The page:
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Sublating Binaries: Smart Vehicles as Defensive Drivers

Posted by on Monday, April 1, 2019 in News, The Ethics of Artificial Intelligence (AI).

Artificial IntelligenceWritten by Douglas H. Fisher and Haerin Shin

In our previous post, we began discussing a theme of “binarism,” whereby two scenarios or ideas are framed as two (or a very few) mutually-exclusive choices. Binarism grossly oversimplifies discussions of and actions on technology and ethics.

We have split our discussion into two posts, one introducing the strategy of sublating binaries and one to dive into our illustration of smart vehicles as idealized defensive and informed drivers. A single unified version of these two posts can be found on the Ethics of Artificial Intelligence website.

One way to sublate binaries is that when we are presented with a binary choice, we imagine finer-grained choices that are subordinate to the original. Our illustration of this general strategy is sublating the life-or-death “moral choice” of a not-very-smart vehicle; rather, there is a multitude of subordinate choices made by a vehicle that drives more defensively and with more information than its myopic, reactive sibling.

Consider that an idealized smart vehicle will have more high-function sensors, cameras, knowledge bases, image processing and other reasoning capabilities, than their kind do today. Hopefully, it will be able to anticipate potentially dangerous situations before they happen. It will observe an erratic vehicle on the road, steer clear, and notify law enforcement without asking for permission. A smart vehicle could also identify the models of all vehicles in the vicinity, and be aware of their capabilities, ranging from good old-fashioned manually operated vehicles to those that are as smart as it is, smarter, or not quite as smart, and in what ways. It will notice whether the driver of a manually-driven vehicle that wants to turn into its trajectory has made eye contact (implicit communication). The smart vehicle will hopefully be able to reason possible outcomes in the near future, should such observations be factored in.

Idealized smart vehicles will also be able to reason with uncertainty (e.g., the animate “object” two blocks ahead and on the right on the curbside is a human with confidence 0.98, and if so, a man with confidence 0.85, who appears to be staggering, confidence 0.6, and staring at something, probably a smartphone, confidence 0.7). Uncertainties will be integrated with the AI system’s ability to analyze possible future outcomes. For example, a defensive AI driver will judge the rate of vehicles entering the highway in front of it and estimate the probability of a vehicle emerging when it, the defensive AI driver, reaches the intersection.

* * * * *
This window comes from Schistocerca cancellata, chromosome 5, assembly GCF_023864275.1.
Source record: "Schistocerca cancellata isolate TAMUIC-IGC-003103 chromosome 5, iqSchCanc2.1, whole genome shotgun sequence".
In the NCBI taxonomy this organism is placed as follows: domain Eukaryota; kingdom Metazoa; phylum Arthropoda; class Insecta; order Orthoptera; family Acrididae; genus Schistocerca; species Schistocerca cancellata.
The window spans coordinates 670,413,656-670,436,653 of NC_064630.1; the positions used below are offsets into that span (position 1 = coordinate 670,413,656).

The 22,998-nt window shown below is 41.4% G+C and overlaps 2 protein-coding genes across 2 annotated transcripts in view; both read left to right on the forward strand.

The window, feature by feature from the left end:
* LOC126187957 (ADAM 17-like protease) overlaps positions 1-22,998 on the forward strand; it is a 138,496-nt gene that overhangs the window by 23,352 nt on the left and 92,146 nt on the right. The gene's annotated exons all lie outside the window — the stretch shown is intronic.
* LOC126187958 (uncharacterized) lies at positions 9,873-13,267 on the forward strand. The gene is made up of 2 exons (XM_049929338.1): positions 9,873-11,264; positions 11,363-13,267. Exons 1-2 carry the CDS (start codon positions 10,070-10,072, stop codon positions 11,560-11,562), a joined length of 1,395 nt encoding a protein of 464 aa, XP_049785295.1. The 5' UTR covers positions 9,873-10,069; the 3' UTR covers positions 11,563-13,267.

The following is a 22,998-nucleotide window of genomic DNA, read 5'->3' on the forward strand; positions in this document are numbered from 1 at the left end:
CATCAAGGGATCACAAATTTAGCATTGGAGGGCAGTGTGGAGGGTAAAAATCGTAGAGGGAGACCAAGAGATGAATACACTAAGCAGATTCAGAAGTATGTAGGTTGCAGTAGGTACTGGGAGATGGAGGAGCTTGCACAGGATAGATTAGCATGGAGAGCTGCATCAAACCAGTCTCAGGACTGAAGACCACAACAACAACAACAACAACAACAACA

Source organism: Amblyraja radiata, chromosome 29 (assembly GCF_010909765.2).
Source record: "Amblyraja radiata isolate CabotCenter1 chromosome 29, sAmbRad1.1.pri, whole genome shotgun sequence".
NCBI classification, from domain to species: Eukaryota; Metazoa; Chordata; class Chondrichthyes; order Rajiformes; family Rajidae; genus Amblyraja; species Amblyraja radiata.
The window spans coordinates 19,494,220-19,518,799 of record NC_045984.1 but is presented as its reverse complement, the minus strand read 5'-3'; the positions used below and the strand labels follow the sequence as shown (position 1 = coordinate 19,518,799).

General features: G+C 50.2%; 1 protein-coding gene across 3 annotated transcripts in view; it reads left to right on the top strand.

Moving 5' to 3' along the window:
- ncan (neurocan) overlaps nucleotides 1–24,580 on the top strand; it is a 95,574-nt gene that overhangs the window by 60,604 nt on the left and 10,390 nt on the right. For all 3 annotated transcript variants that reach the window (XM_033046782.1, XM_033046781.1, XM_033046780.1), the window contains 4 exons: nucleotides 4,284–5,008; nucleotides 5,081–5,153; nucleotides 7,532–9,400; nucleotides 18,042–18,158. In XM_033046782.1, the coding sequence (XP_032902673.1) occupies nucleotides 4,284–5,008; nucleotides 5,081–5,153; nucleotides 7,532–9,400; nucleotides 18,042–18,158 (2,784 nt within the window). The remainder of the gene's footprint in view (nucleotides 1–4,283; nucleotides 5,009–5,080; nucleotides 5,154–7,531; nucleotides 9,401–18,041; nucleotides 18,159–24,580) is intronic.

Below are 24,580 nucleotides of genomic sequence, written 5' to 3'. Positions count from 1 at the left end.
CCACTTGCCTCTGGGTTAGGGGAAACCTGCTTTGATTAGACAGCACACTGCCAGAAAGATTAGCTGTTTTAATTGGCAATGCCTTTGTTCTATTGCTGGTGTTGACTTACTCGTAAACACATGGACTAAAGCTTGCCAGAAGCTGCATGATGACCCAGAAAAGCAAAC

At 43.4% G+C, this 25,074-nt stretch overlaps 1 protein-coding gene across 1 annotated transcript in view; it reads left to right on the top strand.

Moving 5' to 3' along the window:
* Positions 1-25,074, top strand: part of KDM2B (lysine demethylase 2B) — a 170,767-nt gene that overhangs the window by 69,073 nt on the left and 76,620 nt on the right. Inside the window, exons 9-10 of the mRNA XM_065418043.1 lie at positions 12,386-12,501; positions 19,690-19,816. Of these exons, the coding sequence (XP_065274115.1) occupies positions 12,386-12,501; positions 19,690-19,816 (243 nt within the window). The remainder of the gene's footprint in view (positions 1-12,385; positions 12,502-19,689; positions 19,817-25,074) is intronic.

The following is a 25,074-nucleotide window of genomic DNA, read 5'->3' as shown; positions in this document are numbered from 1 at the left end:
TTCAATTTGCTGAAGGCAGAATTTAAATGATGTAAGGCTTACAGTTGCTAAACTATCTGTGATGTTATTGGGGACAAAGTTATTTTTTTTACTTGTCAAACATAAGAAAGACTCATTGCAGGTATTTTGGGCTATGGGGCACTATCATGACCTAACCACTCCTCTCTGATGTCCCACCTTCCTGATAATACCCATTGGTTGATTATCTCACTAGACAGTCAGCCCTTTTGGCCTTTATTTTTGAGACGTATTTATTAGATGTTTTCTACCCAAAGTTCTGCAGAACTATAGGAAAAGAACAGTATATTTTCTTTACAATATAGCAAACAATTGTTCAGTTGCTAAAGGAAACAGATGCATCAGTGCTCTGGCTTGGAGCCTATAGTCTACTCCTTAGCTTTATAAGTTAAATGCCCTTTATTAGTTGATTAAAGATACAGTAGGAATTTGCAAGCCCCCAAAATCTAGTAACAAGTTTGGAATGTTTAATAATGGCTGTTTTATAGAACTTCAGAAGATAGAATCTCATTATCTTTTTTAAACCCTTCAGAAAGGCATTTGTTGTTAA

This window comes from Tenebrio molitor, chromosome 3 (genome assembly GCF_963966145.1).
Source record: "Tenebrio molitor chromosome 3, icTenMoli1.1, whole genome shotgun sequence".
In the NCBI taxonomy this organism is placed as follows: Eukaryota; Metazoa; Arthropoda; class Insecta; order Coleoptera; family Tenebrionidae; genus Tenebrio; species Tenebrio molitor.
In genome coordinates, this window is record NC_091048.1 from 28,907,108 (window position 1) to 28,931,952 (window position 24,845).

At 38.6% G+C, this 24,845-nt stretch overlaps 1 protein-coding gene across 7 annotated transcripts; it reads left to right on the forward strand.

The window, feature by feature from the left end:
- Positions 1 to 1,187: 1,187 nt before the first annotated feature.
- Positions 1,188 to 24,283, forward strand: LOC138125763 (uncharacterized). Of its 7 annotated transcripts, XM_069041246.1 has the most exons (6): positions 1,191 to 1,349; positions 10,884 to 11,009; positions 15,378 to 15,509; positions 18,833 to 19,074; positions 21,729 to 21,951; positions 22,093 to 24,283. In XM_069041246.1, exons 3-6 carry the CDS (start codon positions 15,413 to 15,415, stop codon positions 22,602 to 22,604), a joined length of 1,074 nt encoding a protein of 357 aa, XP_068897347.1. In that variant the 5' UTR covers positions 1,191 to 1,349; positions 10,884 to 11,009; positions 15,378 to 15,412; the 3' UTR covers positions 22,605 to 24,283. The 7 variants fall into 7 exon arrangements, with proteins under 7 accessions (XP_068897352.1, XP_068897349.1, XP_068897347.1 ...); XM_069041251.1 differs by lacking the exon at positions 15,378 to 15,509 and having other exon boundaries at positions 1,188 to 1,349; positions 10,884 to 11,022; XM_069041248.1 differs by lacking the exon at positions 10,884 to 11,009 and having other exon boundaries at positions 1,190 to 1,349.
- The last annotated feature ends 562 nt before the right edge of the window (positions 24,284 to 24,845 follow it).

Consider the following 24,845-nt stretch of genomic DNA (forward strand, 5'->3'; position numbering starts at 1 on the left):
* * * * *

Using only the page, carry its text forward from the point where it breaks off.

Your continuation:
Smart vehicles will communicate with each other, and already do, with a vehicle downstream reporting traffic conditions to vehicles and personal devices upstream. In the future, all manner of information that we have mentioned above could be communicated amongst smart vehicles, perhaps through centralized servers. And vehicles could ask each other questions, for instance, about their intents (e.g., “Are you taking the off ramp that is coming up in 2 miles?”).

In a smart, connected city, a smart vehicle may have access to the information known to city infrastructure, such as images that are already tagged as accidents, reckless drivers, or a band of school children on a fieldtrip. The smart vehicle could broadcast to this infrastructure as well, in an interactive manner. For example, we looked at an interesting example of such potentials — the smart intersection.

In sum, we do not want an AI system that waits until the last minute to make a reactive binary decision in an emergency, based on solitary judgments. We would want one that anticipates future outcomes based on information that it receives from its own sensors, other vehicles, and the city itself, acquiring the ability to preempt such turns and make a multitude of smart choices throughout a given journey. An AI system in the near-future could, and should be the best defensive, networked and thus multi-laterally informed driver in the world.

Whether this ideal of the smart vehicle comes to fruition or not, the exercise of sublating binaries in a case like those considered above reveals the complexity of real and potential AI systems, with functionalities like image processing, reasoning with predictability and uncertainty, we well as social connectedness. These course lessons on the capabilities of AI systems are repeatedly and cumulatively reinforced in consultation with other societal sectors (e.g., education and environmental sustainability) and in a variety of media representations (e.g., film, literature, social media activities, and scholarly research). Our goal is that students become better commentators on popular depictions of AI and their social implications. We also hope our students, who will be the inhabitants, producers and designers of the future, to be equipped to serve these roles well. These exercises also remind the instructors of the inherent follies of all binary choices, for we ourselves are not immune to the lull of oversimplified scenarios.

This post and the previous one focus on the technology of smart vehicles and what is possible in an idealized, yet hopefully foreseeable future. Our in-class and virtual forum discussions on this topic, and of smart cities generally, were also informed by other readings and issues, notably implications for privacy, which present other lessons on sublating binaries. Our discussions benefited from the in-class participation of Professor Abhisek Dubey of the Vanderbilt Initiative for Smart-City Operations Research (VISOR), led by Professor Gautam Biswas.

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